When mom was getting ready to go out somewhere she would inevitably ask dad, “How do I look?” With a peck on her cheek he would answer, “You always look beautiful to me.” Recently a young man preparing to start a ranching life with his young bride was asked when he thought she was the most beautiful. “When she is operating machinery,” he responded quickly. Now both these men were very wise. Their answers were not going to get them in trouble. Even though we know the truth about how we look at any time, we women always respond to a man’s compliment. It was just the same when mom was straightening dad’s tie and giving him an appraising eye before she sent him out the door to teach each morning, with love in her eyes and a peck on his cheek.
Maybe I have been thinking about the line “seeing with the eyes of love” because I’ve been traveling of late in places where the milling throngs are representative of everywhere in the world. I was amazed at how seldom I saw anger or frustration or heard heated words whatever language. People were hot and tired. You could tell by looking at their faces. But even when dealing with tired or fussy children there was an incredible amount of patience.
We took turns standing patiently and quietly in rest room lines and food lines. We offered to take pictures of each other so you had a group shot for your album. If someone dropped something, someone picked it up so you wouldn’t lose it. If you caught someone’s eye you smiled. The day after the Orlando shootings we were sitting in a hotel lobby with many others eating breakfast. All eyes were on the television and the horrific shots from the carnage. People spoke quietly while others read the newspaper headlines that lay scattered around the lobby. As we continued traveling we soon noticed the many flags at half staff and also graffiti comments remembering the fallen. As in other times in America’s history, when tragedies occur, we seemed to be as one.
Seeing “with the eyes of love”. I watched a group of Japanese tourists help one of their own, a disabled young woman. I saw seniors pushed in wheel chairs or walking with children or grand children or with walkers and no one pushed them aside or bumped them if it was possible. The same care was taken of young parents with small children. The watchword seemed to be “No rush.” As I was descending a couple of stairs I stumbled slightly and immediately an older gentleman shot out his hand to grab my arm and let me lean on him for an instant before we both moved on. Chivalry is not dead!
Seeing “with the eyes of love” is a way of living life not just an occasional thing. No one is too old or too young or too poor or too rich. St. Paul says, “There is neither male nor female, slave nor free, Jew nor Greek, but all are one in Christ Jesus our Lord.”
Seeing “with the eyes of love” was in evidence all around me. It was seeping into my bones. It was very good.
When I walk I try never to listen to anything more than the street noises around me such as the birds singing or the laughter of children. I want my full attention focused on the natural world. Actually there is a safety element in this since I want to hear every vehicle that is coming up on me from behind, but more importantly I don’t want to miss anything that might connect me to my world of the moment. Being without extraneous noise running through my brain also sharpens my vision and I notice details that make my walk more interesting. It was a silly thing, but the other day, I noticed a screen door on a house I was passing by. Now a screen door is not a storm door. A screen door is a large piece of metal screen attached to a usually flimsy door frame that covers the entrances to houses in the summer time. The job of a screen is to let air in and keep bugs out. When we were kids (circa 1950s, 1960s) the sound of screen doors slamming on the block was characteristic of summer. Kids were in and out all day long and every time they left the house to play the screen door would bang shut and Mother would call, “Try not to bang the screen door on your way out”, but always to no avail. This screen door I saw had the obligatory piece in the middle that you pushed on going out so you wouldn’t poke your hand through the screen or cause the screen to begin to bend out. The one I saw was rather ornate. It had some small spindles and was painted white.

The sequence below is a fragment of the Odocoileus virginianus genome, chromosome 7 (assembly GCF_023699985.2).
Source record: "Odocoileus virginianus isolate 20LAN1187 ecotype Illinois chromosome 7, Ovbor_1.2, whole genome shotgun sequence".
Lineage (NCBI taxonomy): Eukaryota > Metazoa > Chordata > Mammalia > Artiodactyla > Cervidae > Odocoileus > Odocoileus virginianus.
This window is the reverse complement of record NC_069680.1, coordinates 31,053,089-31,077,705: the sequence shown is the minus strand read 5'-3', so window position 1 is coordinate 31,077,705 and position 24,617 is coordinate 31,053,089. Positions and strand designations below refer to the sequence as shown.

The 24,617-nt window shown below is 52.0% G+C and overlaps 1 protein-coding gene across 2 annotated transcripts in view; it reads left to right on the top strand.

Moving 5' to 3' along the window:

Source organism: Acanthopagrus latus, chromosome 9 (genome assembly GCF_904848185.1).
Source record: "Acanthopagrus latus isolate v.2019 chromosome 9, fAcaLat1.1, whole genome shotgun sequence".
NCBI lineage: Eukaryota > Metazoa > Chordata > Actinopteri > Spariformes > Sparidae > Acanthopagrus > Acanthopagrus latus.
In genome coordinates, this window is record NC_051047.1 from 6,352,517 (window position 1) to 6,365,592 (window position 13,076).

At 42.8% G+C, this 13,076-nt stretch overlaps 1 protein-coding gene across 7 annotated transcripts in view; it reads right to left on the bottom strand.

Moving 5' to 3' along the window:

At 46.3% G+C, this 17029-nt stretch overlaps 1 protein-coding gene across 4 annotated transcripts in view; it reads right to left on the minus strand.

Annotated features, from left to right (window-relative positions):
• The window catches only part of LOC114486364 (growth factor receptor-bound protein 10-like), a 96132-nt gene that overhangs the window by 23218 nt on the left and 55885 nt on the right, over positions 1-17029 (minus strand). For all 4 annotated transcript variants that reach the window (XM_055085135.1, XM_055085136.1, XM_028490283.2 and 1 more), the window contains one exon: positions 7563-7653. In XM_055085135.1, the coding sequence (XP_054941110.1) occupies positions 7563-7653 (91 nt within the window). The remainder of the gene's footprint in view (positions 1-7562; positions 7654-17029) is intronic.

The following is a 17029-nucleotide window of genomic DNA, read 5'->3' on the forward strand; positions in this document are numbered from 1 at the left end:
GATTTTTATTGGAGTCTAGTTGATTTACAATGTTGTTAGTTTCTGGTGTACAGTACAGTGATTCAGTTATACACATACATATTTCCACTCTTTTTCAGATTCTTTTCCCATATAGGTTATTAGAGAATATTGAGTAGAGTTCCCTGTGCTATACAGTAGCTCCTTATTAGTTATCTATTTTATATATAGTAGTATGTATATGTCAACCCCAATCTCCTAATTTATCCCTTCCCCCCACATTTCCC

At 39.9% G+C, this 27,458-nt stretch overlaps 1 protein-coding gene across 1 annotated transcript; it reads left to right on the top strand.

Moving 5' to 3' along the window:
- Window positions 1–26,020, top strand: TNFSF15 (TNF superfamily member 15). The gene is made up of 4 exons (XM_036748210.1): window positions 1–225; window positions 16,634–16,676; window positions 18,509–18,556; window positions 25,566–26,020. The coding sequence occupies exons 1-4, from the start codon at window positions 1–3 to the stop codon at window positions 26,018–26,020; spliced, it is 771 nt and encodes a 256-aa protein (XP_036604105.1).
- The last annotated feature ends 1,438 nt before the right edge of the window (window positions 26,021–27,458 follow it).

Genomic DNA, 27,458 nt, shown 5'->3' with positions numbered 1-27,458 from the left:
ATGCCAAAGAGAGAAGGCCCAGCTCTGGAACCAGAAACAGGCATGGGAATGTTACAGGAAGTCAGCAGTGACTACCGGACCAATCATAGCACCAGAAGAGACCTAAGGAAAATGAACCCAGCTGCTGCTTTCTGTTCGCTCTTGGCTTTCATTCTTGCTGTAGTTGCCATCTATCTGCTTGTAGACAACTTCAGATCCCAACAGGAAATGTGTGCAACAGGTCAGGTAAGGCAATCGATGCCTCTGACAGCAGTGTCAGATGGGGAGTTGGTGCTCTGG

Back in “those days” no one had air conditioning or if you did, it was a swamp cooler that cooled off one room or maybe two so that is where everyone gathered in the house on the hottest days. The screen door did let in hot air but more importantly it let in any errant breezes that happened by and a breeze was absolutely heaven on a hot day. To see the curtains around the window stir and begin to move in the breeze that was blowing through the house was better than a cooler or a fan because it was a natural occasion. Seeing the curtains move you actually felt cooler. And when the sun set you could feel the air current was cooler. The screen door usually had a latch at the top you could hook. In a more secure time you could leave the door open at night and let the cooler night air blow through. When you latched the screen door from the inside you were safe.
Life was more neighborly with banging screen doors. Open doors meant that everyone in the neighborhood could call out to one another or to their children. Today’s central air as well as computers and other bits of technology keep us tightly in doors. Locked away from each other our desire for security is more than the protection of a piece of screen attached to a wooden frame can evoke. Too bad!